Can Microcystis spp. blooms be used in animal feeds?

A recent paper by Chen et al. published in Science of the Total Environment reviews the challenges of using blooms of Microcystis spp. in animal feeds.

Highlights (from the paper):

  • Microcystis causes toxicity to mollusks, crustaceans, fish, amphibians, mammals and birds.
  • Microcystis induces toxicity in liver, kidney, intestine, spleen and other organs.
  • Fish fed Microcystis may be not safe for consumption for humans.
  • Microbial pathogens may be present in cyanobacterial blooms.


Liang Chen, John P. Giesy, Ondrej Adamovsky, Zorica Svirčev, Jussi Meriluoto, Geoffrey A. Codd, Biljana Mijovic, Ting Shi, Xun Tuo, Shang-Chun Li, Bao-Zhu Pan, Jun Chen, Ping Xie.
Challenges of using blooms of Microcystis spp. in animal feeds: A comprehensive review of nutritional, toxicological and microbial health evaluation. Science of The Total Environment, Volume 764, 2021,

Cyanotoxins in Bloom – Special Issue, Toxins

Dear colleagues,

The open access journal Toxins (ISSN 2072-6651, IF 3.895) is pleased to announce that we have launched a new Special Issue entitled:

“Cyanotoxins in Bloom: Ever-Increasing Occurrence and Global Distribution of Freshwater Cyanotoxins from Planktic and Benthic Cyanobacteria”.

We are serving as Guest Editors for this issue.

We would like to cordially invite you to contribute an article to the Special Issue. For more information on the issue, please visit the Special Issue website at .

Kind regards,

Guest Editors

Dr. Triantafyllos Kaloudis

Athens Water Supply and Sewerage Company – EYDAP SA, Organic Micropollutants Lab – Quality Control Department, Flias 11, 13674 Menidi, Greece

Dr. Anastasia Hiskia

National Center for Scientific Research “DEMOKRITOS”, Institute of Nanoscience and Nanotechnology, Partiarchi Grigoriou E & Neapoleos 27 str., 15341, Agia Paraskevi, Athens, Greece

Dr. Theodoros Triantis

National Center for Scientific Research “DEMOKRITOS”, Institute of Nanoscience and Nanotechnology, Partiarchi Grigoriou E & Neapoleos 27 str., 15341, Agia Paraskevi, Athens, Greece

Effects of hydrogen peroxide on cyanobacteria and microcystins in irrigation water.

A new paper by Spoof et al. in Environmental Science and Pollution Research reports a series of experiments where lysis of cyanobacteria in abstracted lake water was induced by the use of hydrogen peroxide.

From the abstract:

This paper reports a series of experiments where lysis of cyanobacteria in abstracted lake water was induced by the use of hydrogen peroxide and the fate of released MCs was followed. The hydrogen peroxide–treated water was then used for spray irrigation of cultivated spinach and possible toxin accumulation in the plants was monitored. The water abstracted from Lake Köyliönjärvi, SW Finland, contained fairly low concentrations of intracellular MC prior to the hydrogen peroxide treatment (0.04 μgL −1 in July to 2.4 μgL −1 in September 2014). Hydrogen peroxide at sufficient doses was able to lyse cyanobacteria efficiently but released MCs were still present even after the application of the highest hydrogen peroxide dose of 20 mg L−1. No traces of MC were detected in the spinach leaves. The viability of moving phytoplankton and zooplankton was also monitored after the application of hydrogen peroxide. Hydrogen peroxide at 10 mg L−1 or higher had a detrimental effect on the moving phytoplankton and zooplankton.

The paper acknowledges CYANOCOST.


Spoof, L., Jaakkola, S., Važić, T. Važić, T., Häggqvist, K., Kirkkala, T., Ventelä, A-M., Kirkkala, T., Svirčev, Z., Meriluoto, J. Elimination of cyanobacteria and microcystins in irrigation water—effects of hydrogen peroxide treatment. Environ Sci Pollut Res (2020).

Frontiers topic: Global Intensification of Cyanobacterial Blooms: The Driving Forces and Mitigation Approaches

This Frontiers Research Topic presents research papers and reviews that explore novel approaches expanding our understanding of the development of toxic phytoplankton blooms and their immense performance in a changing environment, with particular focus on Microcystis sp. It aims to address various aspects of cyanobacterial blooms including the following:

• abiotic and biotic drivers of cyanobacteria blooms

• biological role of secondary metabolites, including cyanotoxins, in the bloom’s lifecycle,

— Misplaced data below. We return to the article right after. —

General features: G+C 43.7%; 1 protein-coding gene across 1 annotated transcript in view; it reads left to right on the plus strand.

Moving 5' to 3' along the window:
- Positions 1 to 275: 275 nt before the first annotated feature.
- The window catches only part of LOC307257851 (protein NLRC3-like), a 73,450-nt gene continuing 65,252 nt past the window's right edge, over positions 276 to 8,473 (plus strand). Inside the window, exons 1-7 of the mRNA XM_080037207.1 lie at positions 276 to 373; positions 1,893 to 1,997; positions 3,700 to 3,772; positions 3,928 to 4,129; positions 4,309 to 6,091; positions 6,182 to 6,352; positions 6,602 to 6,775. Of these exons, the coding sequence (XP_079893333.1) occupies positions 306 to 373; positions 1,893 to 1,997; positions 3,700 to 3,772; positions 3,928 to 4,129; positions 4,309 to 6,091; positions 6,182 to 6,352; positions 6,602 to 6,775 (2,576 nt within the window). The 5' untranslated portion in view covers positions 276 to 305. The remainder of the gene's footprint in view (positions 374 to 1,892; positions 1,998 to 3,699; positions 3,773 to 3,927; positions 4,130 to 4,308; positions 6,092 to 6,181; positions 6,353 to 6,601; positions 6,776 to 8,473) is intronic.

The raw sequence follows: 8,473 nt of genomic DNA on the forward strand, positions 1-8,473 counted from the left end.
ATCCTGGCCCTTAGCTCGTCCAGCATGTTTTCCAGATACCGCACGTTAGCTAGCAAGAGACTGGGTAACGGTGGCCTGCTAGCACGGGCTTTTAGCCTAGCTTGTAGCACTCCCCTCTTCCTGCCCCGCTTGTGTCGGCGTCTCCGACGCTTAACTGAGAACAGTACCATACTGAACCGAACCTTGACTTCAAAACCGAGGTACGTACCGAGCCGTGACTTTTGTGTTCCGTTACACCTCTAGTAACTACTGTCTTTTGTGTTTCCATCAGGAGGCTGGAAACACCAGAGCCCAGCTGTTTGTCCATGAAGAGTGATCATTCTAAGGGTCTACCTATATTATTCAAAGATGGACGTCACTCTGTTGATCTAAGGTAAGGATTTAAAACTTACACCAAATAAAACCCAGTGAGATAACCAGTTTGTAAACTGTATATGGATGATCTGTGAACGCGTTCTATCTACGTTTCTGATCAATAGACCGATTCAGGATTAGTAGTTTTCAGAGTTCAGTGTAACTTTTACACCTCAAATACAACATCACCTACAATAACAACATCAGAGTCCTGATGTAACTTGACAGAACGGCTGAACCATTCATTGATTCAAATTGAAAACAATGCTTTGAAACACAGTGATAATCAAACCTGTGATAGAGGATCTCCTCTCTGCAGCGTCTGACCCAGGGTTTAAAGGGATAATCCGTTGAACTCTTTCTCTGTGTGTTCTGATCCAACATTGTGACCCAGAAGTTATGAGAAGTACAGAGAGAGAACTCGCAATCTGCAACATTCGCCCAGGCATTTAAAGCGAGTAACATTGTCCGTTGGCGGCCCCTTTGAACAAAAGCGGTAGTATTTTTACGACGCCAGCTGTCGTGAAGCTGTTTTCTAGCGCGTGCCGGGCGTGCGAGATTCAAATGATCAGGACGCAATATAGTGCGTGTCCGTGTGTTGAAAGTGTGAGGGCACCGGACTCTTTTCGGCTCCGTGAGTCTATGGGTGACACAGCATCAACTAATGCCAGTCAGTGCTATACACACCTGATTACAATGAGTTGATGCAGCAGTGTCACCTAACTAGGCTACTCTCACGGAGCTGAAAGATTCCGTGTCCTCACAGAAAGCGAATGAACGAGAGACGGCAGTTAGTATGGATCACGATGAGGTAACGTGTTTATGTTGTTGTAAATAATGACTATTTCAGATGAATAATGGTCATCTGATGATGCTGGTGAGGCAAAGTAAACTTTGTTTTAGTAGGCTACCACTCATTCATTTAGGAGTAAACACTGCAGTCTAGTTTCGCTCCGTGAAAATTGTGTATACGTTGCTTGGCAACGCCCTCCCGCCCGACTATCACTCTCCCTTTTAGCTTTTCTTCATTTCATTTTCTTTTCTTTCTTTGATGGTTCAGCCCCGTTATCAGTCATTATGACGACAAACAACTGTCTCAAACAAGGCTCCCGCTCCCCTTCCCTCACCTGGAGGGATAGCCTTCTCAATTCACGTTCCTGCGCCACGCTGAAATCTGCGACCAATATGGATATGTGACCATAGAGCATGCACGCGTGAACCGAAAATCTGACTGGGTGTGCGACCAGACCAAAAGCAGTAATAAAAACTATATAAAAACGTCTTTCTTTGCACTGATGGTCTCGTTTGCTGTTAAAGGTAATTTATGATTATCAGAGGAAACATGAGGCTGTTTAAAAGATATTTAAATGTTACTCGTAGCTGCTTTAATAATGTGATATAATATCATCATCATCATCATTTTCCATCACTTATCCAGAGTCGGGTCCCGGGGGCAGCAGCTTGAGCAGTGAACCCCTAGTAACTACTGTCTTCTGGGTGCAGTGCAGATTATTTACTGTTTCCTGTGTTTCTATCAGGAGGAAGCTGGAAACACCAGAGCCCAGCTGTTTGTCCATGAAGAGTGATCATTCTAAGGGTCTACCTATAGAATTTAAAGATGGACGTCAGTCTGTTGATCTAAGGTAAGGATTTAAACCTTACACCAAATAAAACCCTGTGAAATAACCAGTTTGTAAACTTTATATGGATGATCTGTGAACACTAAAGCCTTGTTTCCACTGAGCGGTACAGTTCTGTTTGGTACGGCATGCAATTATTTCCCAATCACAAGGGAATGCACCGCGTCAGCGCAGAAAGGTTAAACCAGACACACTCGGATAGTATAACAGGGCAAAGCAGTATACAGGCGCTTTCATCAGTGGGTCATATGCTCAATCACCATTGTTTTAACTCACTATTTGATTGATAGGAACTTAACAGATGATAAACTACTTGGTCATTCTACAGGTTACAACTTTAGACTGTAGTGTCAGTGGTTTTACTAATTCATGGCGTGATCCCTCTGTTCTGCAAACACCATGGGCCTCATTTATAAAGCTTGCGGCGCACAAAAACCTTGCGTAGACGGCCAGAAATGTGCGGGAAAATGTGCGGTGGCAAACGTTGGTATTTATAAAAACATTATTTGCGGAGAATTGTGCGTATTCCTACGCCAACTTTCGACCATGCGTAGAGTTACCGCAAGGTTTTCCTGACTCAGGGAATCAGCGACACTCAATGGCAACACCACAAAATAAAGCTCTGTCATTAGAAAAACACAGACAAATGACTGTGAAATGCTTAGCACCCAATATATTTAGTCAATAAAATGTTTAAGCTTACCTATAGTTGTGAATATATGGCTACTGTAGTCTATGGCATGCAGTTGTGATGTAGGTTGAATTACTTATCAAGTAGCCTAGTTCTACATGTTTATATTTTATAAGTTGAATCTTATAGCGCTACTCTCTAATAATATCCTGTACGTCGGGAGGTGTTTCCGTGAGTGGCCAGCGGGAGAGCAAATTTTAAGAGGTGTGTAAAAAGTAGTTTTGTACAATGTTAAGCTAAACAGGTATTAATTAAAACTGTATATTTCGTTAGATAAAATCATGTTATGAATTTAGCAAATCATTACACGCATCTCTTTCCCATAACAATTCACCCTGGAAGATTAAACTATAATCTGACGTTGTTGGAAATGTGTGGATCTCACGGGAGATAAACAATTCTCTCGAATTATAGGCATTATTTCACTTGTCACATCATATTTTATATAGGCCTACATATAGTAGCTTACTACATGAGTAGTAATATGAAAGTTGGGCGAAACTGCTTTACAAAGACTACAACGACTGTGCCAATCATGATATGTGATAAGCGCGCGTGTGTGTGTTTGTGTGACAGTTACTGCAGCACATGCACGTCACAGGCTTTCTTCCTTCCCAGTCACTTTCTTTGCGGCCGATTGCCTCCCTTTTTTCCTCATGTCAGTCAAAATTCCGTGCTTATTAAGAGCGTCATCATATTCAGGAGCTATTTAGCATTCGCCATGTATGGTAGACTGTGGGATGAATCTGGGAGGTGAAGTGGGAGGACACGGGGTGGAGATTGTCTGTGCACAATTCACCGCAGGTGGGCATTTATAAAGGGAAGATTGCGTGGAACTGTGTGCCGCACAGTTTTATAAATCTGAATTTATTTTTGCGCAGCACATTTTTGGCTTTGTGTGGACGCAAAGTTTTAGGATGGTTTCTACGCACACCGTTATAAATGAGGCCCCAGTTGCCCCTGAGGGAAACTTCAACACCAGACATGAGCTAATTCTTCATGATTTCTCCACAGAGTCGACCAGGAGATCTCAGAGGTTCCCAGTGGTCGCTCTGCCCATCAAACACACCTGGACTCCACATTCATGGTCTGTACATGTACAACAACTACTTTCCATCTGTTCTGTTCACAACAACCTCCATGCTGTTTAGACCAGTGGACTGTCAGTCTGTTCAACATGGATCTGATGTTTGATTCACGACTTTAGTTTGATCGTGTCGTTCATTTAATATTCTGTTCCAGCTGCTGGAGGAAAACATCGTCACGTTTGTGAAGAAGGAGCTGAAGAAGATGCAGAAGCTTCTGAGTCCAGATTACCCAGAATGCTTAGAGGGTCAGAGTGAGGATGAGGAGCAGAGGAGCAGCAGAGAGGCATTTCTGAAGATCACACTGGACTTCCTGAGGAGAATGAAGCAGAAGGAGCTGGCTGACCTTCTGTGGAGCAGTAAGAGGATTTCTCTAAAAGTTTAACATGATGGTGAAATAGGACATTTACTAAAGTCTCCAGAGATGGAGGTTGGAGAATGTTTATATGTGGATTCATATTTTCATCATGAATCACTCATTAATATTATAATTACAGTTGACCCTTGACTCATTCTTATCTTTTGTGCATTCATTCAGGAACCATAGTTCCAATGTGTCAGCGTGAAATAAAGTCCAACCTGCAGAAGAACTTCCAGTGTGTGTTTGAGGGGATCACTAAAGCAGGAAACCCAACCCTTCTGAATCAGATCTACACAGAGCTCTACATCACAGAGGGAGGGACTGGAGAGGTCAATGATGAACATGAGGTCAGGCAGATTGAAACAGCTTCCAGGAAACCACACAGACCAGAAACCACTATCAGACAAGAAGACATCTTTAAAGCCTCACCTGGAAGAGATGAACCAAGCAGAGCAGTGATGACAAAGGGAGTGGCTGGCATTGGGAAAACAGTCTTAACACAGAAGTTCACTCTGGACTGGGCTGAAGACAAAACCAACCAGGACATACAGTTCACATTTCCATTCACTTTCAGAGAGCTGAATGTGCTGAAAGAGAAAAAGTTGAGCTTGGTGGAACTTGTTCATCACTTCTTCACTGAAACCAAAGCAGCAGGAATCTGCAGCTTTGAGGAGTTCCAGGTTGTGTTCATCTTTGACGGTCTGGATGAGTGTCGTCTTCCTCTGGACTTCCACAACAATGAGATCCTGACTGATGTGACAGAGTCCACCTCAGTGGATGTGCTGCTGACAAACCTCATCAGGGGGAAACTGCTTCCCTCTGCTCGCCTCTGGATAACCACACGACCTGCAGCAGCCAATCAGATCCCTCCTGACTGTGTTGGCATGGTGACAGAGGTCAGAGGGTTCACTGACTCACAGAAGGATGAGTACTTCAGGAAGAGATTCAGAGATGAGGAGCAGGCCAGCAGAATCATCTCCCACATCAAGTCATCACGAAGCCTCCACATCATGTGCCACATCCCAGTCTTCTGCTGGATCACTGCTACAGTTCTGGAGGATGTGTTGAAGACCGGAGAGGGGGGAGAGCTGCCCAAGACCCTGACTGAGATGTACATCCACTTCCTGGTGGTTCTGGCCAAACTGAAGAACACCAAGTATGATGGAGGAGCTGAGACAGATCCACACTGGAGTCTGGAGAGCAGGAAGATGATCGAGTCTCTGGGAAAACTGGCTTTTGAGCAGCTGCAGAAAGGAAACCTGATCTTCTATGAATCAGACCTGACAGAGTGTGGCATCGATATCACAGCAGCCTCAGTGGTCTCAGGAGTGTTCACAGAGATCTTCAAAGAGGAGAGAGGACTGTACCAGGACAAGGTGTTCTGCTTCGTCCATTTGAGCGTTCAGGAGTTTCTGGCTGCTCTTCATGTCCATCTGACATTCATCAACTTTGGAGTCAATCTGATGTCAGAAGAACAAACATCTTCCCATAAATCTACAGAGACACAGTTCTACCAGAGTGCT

• allelopathic and info-chemical interactions between microorganisms involved in toxic blooms,

• competition in host/parasite interactions, including cy-anophages,

• novel strategies for mitigation of cyanobacterial blooms.

Topic Editors:

Aaron Kaplan, Hebrew University of Jerusalem, Israel),
Rainer Kurmayer, University of Innsbruck, Austria,
Assaf Sukenik, Kinneret Limnological Laboratory, Israel Oceanographic and Limnological Research, Leon H. Charney School of Marine Sciences, University of Haifa, Migdal, Israel.

Deadline for submission of abstracts: 01 April 2020.

Link to the webpage of this Frontiers Topic


SETAC Europe 2020 Session: Marine and Freshwater Pelagic and Benthic Harmful Algal Blooms

SETAC Europe 30th Annual meeting will take place on 3-7 May 2020 in Dublin, Ireland.

A Session on “Marine and Freshwater Pelagic and Benthic Harmful Algal Blooms: Toxins Production, Detection, Fate, Effects, Monitoring and Management” (Co-chairs Triantafyllos Kaloudis, James Lazorchack) is scheduled under “Track 6”. 

You can submit your abstracts by 27 November 2019.

Link to the session (Track 6).


Harmful algal blooms (HABs) in freshwater and marine systems are defined as an assemblage of eukaryotic or prokaryotic plankton which have the potential to cause negative health, ecological or economic impacts. These negative impacts are caused by mechanisms that include, but are not limited to, public health and environmental risks from toxin(s) production, light attenuation, diurnal swings in pH and dissolved oxygen, offensive tastes and odors, and impaired visual aesthetics. Examples of some of the major toxins found in various combinations are: (a) prokaryotes (cyanobacteria) – microcystins, cylindrospermopsins, anatoxins, nodularin and saxitoxins; and (b) eukaryotes (dinoflagellates, diatoms, chrysophytes and raphidophytes) euglenophysins, prymensins, brevetoxins, ciguatoxins, saxitoxins and domoic acid. In recent years, there has been new information about the potential threat of benthic (attached and/or buried) toxin-producing cyanobacteria and algae. However, there are still many uncertainties about planktonic and benthic cyanobacteria/algae and the nature of their benthic/pelagic life stages. There is also some uncertainty concerning whether there is a greater risk to aquatic life due to the effects of filamentous and matt forming toxin and non-toxin producing algae on feeding inhibition and smothering. What are the current knowledge gaps related to blooms of benthic cyanobacteria/algae on substrates (attached) and/or in sediment (buried)? What research is required to address these gaps? Do we have enough knowledge to develop mitigation plans and predictive models? What tools are available to track and monitor benthic cyanobacteria/algae and their associated toxins in freshwater and marine environments, and are these fit for purpose? What information do we need to make informed risk assessments and are our current tools/techniques sufficient? How should we best incorporate ‘omics techniques into benthic cyanobacterial/algal research? What are the risks of filamentous of matt forming cyanobacteria and algae? What are the current regulations available to address both benthic and pelagic HABS and what are the current difficulties in managing the conditions that contribute to toxin production? To help address these questions, the objective of this session is to exchange information on the distribution, detection, identification, , occurrence and interaction of both benthic and planktonic cyanobacteria and algae and their associated toxins and finally management tools or approaches to reduce occurrence of blooms.